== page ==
1911 Encyclopædia Britannica/Algeciras
|←Algebraic Forms||1911 Encyclopædia Britannica, Volume 1
|Alger of Liege→|
|See also Algeciras on Wikipedia; and our 1911 Encyclopædia Britannica disclaimer.|
ALGECIRAS, or ALGEZIRAS, a seaport of southern Spain in the province of Cadiz, 6 m. W. of Gibraltar, on the opposite side of the Bay of Algeciras. Pop. (1900) 13,302. Algeciras stands at the head of a railway from Granada, but its only means of access to Gibraltar is by water. Its name, which signifies in Arabic the island, is derived from a small islet on one side of the harbour. It is supplied with water by means of a beautiful aqueduct. The fine winter climate of Algeciras attracts many invalid visitors, on whom the town largely depends for its prosperity. The harbour is bad, but at the beginning of the 20th century it became important as a fishing-station. Whiting, soles, bream, bass and other fish are caught in great quantities by the Algeciras steam-trawlers, which visit the Moroccan coast, as well as Spanish and neutral waters. There is also some trade in farm produce and building materials which supplies a fleet of small coasters with cargo.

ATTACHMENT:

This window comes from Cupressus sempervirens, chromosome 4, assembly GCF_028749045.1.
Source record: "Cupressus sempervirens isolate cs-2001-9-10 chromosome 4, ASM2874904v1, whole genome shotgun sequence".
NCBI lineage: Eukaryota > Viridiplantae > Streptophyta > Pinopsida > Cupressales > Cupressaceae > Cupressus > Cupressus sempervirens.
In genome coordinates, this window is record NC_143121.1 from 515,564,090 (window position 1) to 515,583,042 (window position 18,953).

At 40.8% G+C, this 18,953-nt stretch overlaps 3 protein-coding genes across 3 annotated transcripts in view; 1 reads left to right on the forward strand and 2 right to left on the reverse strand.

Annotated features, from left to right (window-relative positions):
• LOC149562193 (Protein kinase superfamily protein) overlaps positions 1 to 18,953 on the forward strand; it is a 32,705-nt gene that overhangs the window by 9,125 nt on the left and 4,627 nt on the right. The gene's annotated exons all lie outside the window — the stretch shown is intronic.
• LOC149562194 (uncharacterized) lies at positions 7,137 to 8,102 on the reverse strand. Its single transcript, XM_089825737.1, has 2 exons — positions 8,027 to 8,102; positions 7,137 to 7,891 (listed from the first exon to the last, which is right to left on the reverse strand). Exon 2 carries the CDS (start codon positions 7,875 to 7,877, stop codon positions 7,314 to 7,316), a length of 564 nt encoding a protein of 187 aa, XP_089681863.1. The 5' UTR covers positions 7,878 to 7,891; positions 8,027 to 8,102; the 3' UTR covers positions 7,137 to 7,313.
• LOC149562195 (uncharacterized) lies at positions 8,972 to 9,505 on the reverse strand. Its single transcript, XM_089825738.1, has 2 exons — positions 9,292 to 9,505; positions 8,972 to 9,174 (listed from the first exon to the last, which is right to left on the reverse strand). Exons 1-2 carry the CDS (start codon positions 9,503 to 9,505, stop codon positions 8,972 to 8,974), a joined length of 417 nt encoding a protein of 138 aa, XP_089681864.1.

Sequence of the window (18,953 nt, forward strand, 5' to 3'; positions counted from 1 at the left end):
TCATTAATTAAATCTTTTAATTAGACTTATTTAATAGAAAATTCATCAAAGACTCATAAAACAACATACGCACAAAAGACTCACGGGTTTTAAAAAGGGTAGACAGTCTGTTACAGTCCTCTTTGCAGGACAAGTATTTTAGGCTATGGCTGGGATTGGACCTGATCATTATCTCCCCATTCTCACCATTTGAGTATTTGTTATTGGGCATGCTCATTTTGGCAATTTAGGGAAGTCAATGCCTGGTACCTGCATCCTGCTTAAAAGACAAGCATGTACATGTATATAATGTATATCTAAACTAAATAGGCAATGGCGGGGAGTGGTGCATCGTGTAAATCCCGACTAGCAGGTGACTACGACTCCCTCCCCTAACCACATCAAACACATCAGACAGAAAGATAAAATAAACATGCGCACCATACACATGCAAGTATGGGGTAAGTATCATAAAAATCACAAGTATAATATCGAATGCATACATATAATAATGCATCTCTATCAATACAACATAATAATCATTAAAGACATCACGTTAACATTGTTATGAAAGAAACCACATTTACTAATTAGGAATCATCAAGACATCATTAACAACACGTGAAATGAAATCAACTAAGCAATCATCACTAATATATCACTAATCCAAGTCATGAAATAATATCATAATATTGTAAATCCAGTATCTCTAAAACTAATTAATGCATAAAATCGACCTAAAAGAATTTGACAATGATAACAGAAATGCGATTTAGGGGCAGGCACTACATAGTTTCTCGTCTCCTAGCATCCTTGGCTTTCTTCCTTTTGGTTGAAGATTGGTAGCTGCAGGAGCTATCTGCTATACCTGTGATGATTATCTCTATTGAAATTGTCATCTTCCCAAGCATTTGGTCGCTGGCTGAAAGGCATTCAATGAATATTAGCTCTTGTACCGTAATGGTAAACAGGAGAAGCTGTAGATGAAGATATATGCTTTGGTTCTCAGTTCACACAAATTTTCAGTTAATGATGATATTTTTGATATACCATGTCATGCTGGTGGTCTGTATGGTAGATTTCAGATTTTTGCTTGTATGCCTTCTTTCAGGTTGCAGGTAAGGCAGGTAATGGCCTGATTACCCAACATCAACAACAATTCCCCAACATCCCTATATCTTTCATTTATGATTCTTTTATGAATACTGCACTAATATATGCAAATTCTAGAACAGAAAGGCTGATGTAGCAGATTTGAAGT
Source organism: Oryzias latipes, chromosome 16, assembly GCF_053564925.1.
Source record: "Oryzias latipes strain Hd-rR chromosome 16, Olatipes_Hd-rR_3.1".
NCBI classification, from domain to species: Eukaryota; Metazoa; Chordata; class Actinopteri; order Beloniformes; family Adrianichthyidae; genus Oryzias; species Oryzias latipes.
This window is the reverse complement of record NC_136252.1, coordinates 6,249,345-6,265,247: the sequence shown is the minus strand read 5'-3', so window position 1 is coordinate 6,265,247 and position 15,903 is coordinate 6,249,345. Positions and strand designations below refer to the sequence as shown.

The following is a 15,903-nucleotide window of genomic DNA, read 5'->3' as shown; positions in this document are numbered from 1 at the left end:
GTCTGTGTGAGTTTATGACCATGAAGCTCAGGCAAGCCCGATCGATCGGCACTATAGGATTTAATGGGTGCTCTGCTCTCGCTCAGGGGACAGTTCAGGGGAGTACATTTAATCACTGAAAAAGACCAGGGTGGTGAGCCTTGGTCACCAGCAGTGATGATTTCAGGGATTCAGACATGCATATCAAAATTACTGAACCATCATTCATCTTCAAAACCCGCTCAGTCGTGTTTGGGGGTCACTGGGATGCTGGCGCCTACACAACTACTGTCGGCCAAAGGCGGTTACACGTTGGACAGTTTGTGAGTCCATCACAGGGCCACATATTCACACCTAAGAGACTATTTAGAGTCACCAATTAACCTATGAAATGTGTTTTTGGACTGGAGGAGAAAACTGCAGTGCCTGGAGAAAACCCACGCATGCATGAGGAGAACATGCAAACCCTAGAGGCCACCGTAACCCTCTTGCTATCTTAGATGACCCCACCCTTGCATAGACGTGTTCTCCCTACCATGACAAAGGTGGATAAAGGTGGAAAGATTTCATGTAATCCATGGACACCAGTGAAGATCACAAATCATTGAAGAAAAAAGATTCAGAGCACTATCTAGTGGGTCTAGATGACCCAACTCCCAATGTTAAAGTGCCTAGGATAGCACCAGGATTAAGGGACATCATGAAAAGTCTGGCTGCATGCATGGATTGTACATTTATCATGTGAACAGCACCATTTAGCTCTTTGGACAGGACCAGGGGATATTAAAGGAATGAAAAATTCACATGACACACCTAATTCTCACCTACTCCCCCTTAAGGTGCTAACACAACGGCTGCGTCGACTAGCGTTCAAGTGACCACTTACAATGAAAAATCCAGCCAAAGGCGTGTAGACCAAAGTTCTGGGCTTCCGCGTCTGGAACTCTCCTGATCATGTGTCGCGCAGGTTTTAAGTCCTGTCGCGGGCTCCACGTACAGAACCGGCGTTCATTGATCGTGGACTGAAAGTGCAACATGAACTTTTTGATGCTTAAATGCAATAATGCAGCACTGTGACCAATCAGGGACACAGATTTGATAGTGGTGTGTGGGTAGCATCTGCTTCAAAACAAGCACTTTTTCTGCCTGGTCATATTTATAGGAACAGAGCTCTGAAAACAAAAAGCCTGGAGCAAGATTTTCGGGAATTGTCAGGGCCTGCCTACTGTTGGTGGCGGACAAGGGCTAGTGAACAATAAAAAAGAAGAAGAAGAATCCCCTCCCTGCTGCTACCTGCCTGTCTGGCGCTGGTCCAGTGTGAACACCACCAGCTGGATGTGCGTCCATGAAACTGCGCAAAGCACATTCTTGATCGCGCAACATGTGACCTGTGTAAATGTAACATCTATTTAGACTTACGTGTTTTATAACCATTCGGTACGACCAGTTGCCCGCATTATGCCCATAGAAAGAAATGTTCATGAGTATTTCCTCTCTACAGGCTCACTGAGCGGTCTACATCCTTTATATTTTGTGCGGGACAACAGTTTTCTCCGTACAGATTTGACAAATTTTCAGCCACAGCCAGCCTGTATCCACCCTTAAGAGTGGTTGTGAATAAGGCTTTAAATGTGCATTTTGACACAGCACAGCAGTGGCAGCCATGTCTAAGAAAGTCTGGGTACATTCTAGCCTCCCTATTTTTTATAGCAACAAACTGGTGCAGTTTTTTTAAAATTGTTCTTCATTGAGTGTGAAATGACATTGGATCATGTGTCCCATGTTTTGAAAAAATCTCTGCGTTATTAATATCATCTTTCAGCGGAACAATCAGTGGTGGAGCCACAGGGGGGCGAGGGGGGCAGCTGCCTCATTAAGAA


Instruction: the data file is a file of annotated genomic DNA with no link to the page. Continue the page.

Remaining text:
Algeciras was perhaps the Portus Albus of the Romans, but it was probably refounded in 713 by the Moors, who retained possession of it until 1344. It was then taken by Alphonso XI. of Castile after a celebrated siege of twenty months, which attracted Crusaders from all parts of Europe; among them being the English earl of Derby, grandson of Edward III. It is said that during this siege gunpowder was first used by the Moors in the wars of Europe. The Moorish city was destroyed by Alphonso; it was first reoccupied by Spanish colonists from Gibraltar in 1704; and the modern town was erected in 1760 by King Charles III. During the siege of Gibraltar in 1780-1782, Algeciras was the station of the Spanish fleet and floating batteries. On the 6th of July 1801 the English admiral Sir James Saumarez attacked a Franco-Spanish fleet off Algeciras, and sustained a reverse; but on the 12th he again attacked the enemy, whose fleet was double his own strength, and inflicted on them a complete defeat. The important international conference on Moroccan affairs, which resulted in an agreement between France and Germany, was held at Algeciras from the 16th of January to the 7th of April 1906. (See MOROCCO.)